"We Have a Duty": The Supreme Court and the Watergate Tapes Litigation

By Howard Ball; Paul L. Murphy | Go to book overview

NOTES
1.
See, for example, Nixon v. Administrator of General Services, 433 U.S. 425 ( 1975), at 447. Nixon's Attorney General, Richard G. Kliendeinst, argued that Nixon was "empowered to forbid federal employees from testifying before congressional committees under any circumstances and to block congressional demands for any document within the executive branch." Quoted in Raoul Berger, Executive Privilege: A Constitutional Myth ( New York: New American Library, 1974), pp.254-55.
2.
John H. Garvey and T. Alexander Aleinikoff, Modern Constitutional Theory: A Reader ( St. Paul: West Publishing Company, 1988), p. 178.
3.
"If the Framers decided to incorporate a requirement of separation of powers in the Constitution, that decision was implicit rather than explicit." Richard J. Pierce, Jr., "Morrison v. Olson: Separation of Powers and the Structure of Government", in 1988-The Supreme Court Review, ed. Philip B. Kurland, et al. ( Chicago: University of Chicago Press, 1988), p. 10.
4.
Louis Brandeis, dissenting, Myers v. United States, 272 U.S. 52 ( 1926), at 293.
5.
See James Madison, Alexander Hamilton, and John Jay, The Federalist Papers, ed. Isaac Kramnick ( New York: Penguin Books, 1987) 47, 51. In Federalist 47, Madison responded to critics of the Constitution who had objected to what they believed was the absence of a separation of powers, which Madison labelled an "essential precaution in favor of liberty." He wrote that "no political truth is certainly of greater intrinsic value, or is stamped with the authority of more enlightened patrons of liberty, than that on which the objection is founded. The accumulation of all powers, legislative, executive and judiciary, in the same hands, whether of one, a few, or many, and whether hereditary, self-appointed, or elective may justly be pronounced the very definition of tyranny."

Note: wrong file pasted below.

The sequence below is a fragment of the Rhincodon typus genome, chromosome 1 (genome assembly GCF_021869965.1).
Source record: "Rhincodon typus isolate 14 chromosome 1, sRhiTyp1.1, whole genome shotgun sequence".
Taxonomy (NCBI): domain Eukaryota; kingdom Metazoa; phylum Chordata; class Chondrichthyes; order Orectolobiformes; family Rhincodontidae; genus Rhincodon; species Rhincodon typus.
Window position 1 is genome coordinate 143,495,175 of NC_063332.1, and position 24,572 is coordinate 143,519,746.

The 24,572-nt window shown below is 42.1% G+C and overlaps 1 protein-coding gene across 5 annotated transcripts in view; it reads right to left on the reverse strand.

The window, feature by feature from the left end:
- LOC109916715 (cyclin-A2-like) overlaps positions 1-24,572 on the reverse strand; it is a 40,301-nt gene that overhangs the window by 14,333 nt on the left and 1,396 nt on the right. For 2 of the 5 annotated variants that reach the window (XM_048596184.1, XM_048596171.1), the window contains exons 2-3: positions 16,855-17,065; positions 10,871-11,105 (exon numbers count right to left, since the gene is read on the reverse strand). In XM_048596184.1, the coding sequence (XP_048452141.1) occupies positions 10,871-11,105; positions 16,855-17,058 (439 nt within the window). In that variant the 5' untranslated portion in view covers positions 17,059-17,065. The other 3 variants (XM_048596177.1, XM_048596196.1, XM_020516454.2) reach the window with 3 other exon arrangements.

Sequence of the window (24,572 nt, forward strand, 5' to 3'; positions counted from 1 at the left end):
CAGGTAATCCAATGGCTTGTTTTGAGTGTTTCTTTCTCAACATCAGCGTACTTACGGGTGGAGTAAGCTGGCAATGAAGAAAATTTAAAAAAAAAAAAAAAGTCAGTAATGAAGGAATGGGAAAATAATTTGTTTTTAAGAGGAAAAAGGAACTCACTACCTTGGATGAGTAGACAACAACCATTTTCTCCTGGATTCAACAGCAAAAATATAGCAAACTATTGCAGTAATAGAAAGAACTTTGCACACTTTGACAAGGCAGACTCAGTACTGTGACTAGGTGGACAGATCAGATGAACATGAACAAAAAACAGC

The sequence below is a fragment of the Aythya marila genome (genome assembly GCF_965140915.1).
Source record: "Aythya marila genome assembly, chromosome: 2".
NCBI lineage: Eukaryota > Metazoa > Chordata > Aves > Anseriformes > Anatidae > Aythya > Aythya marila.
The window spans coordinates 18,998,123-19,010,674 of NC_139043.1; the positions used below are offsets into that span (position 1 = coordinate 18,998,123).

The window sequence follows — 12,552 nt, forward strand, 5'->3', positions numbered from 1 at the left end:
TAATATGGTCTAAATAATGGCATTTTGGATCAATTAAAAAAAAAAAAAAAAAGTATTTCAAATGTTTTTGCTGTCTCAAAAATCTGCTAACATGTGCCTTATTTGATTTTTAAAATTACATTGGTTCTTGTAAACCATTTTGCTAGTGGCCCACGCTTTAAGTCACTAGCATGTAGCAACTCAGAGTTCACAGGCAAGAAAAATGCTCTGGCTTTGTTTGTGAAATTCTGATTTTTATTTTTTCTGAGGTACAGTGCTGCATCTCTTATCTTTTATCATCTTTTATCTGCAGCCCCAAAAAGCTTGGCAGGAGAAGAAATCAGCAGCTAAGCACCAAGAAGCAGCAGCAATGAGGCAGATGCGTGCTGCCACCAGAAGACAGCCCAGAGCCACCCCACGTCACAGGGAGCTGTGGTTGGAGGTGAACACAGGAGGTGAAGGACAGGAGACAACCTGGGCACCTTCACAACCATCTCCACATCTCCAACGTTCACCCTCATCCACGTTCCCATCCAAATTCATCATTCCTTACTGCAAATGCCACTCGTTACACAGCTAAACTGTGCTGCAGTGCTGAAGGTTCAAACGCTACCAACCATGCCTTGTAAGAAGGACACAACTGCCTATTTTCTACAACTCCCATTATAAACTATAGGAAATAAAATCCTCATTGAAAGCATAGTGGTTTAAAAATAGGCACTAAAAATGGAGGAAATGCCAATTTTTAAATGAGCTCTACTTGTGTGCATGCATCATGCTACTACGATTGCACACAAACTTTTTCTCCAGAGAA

In Federalist 51, Madison wrote: "But the great security against a gradual concentration of the several powers in the same department, consists in giving to those who administer each department the necessary constitutional means and personal motives to resist encroachments of the others. The provision for defense must in this, as in all other cases, be made commensurate to the danger of attack. Ambition must be made to counteract ambition."

But, in Federalist 48, Madison discussed the separation of powers concept in a very different manner. "It is agreed on all sides that the

-69-

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"We Have a Duty": The Supreme Court and the Watergate Tapes Litigation
Table of contents

Table of contents

  • Title Page iii
  • Contents vii
  • Exhibits ix
  • Preface xi
  • 1 - The Supreme Court in the Political System 1
  • Notes 13
  • 2 - The Watergate Scandal Unfolds 21
  • Notes 34
  • 3 - The Supreme Court in 1974: Personae, Process, and Politics 39
  • Notes 57
  • 4 - The Critical Issues: Separation of Powers, Executive Privilege, and Judicial Review (revisited) 61
  • Notes 69
  • 5 - U.S. V. Nixon, I: The Duty to Hear the Case 73
  • Notes 91
  • 6 - U.S. V. Nixon, Ii: Written Briefs and Oral Arguments 95
  • Notes 106
  • 7 - U.S. V. Nixon, Iii: The Substantive Debate Among the Brethren 111
  • Notes 137
  • 8 - Executive Privilege: The Court's Fashioning of an Inherent Presidential Power 143
  • Notes 150
  • Selected Bibliography 153
  • Index 161
  • About the Author 165
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